Updating my website takes sixty seconds. Add a page, change my homepage, edit a gallery, change my contact details… anything I want is fast and easy. It just works, and I am really satisfied with it. I don’t feel like I settled, and if I decide to change up my website, that’s easy enough too. Because Squarespace makes it seamless, keeping your website up to date becomes less of a chore, which means that the feeling your website gives to prospective clients will be more real, which translates to positive feelings on their end, and results in a feeling of trust all before any deals are ever struck. That kind of thing is invaluable to a business. Whatever can make my business more successful is what matters most to me.

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In the end, I made a choice with Squarespace. I felt like I was getting the site I really wanted for a price that didn't even faze me instead of a website I was somewhat satisfied with at a price that matched that sentiment. It is much nicer to be wholly satisfied with a purchase, in my opinion. And if I get bored with my current site layout, I can change it easily. No hoops to jump through, no extra fees, just an easy transition.

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I have enough hassles in my life to not have something so pivotal to my business be another one. I'm doing my best to invest in products that make my life easier, and I can honestly say Squarespace fits in that category.

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Tam Nguyen's picture

Good stuff man. I hate Flash, and I like your website.

Nice one Jaron. I, too, spent years trying to decide on a platform and settled on SquareSpace for my new site http://www.threebythree.ch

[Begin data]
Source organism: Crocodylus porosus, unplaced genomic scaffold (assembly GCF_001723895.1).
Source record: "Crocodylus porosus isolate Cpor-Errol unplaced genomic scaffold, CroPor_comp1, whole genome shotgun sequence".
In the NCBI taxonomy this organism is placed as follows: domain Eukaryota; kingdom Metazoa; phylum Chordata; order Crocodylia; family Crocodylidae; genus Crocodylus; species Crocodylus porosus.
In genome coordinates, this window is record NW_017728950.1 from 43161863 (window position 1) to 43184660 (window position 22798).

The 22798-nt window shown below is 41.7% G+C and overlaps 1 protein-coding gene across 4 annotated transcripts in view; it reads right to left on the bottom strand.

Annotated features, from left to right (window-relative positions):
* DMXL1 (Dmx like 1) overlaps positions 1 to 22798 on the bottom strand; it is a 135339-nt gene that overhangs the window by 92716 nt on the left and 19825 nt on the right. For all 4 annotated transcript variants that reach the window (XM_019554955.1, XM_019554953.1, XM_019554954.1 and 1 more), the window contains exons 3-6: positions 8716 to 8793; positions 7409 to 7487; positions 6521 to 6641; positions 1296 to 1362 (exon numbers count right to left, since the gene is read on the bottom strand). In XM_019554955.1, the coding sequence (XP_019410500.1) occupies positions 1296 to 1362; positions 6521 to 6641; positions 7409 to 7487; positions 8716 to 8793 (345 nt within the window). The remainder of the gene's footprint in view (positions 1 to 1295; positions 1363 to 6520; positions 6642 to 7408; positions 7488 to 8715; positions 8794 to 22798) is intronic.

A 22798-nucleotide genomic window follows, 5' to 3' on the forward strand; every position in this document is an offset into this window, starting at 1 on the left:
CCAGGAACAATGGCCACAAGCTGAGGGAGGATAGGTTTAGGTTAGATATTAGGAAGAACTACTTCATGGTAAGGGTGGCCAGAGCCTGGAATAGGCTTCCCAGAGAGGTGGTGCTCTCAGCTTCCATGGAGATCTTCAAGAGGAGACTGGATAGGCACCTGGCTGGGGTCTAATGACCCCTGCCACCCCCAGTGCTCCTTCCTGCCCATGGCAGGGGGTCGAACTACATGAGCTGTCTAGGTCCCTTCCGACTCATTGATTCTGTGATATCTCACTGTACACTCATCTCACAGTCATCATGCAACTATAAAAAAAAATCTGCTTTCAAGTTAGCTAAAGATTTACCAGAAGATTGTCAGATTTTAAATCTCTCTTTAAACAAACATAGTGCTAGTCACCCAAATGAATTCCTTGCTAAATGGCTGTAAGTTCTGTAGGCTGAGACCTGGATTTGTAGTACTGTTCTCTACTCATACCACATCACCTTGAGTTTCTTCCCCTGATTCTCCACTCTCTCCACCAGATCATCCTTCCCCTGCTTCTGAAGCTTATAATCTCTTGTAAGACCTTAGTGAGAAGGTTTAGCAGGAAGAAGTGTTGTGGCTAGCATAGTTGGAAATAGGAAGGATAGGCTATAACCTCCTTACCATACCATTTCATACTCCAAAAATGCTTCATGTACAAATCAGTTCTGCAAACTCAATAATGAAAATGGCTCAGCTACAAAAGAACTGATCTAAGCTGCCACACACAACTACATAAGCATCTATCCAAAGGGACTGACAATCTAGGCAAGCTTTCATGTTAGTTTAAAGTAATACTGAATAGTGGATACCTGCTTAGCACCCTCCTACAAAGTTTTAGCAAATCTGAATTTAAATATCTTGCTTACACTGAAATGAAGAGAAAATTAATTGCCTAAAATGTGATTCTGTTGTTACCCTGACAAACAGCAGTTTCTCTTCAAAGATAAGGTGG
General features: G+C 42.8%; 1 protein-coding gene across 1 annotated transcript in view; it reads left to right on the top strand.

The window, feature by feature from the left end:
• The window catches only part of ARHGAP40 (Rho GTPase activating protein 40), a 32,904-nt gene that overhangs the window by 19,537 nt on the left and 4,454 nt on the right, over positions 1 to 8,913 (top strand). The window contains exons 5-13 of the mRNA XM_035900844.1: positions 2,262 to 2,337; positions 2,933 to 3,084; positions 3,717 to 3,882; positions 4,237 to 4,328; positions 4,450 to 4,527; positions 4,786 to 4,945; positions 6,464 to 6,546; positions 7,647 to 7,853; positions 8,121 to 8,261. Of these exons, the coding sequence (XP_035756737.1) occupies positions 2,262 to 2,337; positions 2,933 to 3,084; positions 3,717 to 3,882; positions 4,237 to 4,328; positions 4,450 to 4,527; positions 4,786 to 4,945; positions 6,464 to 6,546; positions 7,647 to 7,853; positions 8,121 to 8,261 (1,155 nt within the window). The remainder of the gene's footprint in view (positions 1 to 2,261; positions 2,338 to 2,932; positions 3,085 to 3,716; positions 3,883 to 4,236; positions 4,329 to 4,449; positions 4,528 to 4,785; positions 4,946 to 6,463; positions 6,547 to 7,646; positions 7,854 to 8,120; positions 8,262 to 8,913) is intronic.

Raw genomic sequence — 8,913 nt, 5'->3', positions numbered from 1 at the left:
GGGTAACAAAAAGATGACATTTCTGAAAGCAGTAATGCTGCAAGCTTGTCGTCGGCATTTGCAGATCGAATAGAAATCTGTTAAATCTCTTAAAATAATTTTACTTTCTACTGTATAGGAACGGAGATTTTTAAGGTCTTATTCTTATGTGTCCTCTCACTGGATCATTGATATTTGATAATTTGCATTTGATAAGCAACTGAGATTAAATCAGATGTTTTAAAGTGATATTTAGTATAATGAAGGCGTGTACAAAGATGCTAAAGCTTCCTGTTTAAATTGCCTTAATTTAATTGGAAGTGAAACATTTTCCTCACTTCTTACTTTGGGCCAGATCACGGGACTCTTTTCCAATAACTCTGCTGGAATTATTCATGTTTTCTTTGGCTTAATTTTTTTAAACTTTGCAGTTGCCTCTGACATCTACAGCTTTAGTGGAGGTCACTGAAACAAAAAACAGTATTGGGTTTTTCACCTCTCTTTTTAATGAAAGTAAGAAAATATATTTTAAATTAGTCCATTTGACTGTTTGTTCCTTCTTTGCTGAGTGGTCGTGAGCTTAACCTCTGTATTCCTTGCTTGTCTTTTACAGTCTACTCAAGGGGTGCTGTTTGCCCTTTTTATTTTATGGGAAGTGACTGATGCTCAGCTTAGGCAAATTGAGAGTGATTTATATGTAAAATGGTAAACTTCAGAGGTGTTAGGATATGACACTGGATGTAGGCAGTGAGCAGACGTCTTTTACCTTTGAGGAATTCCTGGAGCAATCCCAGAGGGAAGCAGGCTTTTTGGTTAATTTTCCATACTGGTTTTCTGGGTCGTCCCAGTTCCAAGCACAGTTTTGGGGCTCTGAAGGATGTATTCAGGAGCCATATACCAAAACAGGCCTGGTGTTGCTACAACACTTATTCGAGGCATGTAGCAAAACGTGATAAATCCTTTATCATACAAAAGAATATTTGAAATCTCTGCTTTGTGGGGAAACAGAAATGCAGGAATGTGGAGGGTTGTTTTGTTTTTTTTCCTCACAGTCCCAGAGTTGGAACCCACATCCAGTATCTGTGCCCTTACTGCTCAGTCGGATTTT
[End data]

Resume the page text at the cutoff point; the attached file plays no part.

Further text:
However - I've had my share of problems as well as detailed here:


in a nutshell, all EXIF data is ignored when images are uploaded into a gallery. No filenames, no titles, no keywords, no description. For me it's a pretty big deal as I upload password protected client review galleries and there's no way of using the filename as a caption for example - so my clients have to rollover the image they want and make a note from the status bar in their browser of the filename, or right click on the image and open it.

I came up with a solution here:


and have made a feature request - but I must say the support team were not willing to help me.

I found the customer service to wicked crazy stupid fast. Like, middle of the night help on a mundane issue. Really impressed me. 

When I do client galleries, I use Smugmug. My website is just for marketing my business. 

Totally agree with response times - super wicked crazy stupid fast.

Todd Douglas's picture

Agree as well with their amazing customer service and response time.  Best part about an already great company.

Ryan Oakley's picture

So why can't you just use SmugMug for client galleries AND marketing your business?

SmugMug is incredibly limited when it comes to making a 'full' website.  You'll always have to use something else when it comes down to updating/presenting anything outside of images.  

Sure, you can find workarounds within the CMS, such as javascript/HTML coding hacks within dummy gallery descriptions, etc., but in the end, 95% of what you see on SmugMug using these 'hacks' looks like incredibly unprofessional web design.


After years of using Wordpress I switched to Squarespace a few months ago. No more updates, patches, & themes to worry about and so much easier to add photos.

Jens Marklund's picture

Agreed. My site is built on Squarespace: www.Jensmarklund.com

Mike Kelley's picture

Also a squarespace devotee - www.mpkelley.com

 Hey Mike, your work looks incredibly familiar.  Did you produce a video on the cabin and lighting a year or so ago?  it was a fantastic tutorial if so.  Great work!

Albert Zablit's picture

Very cool work man. Love it.

Claude Lee Sadik's picture

I love your photos Chris! 

Albert Zablit's picture

Say Squarespace closes tomorrow, what do you do?

Something else. 

Hehe, great reply.
The same thing you'd do if your underwear spontaneously caught on fire. 

Albert Zablit's picture

Jaron, if photographers are to work endlessly on their portfolio and figuring how to land their next paying gig, I think a fallback plan for something so essential as your very own website is interesting to ponder on, no?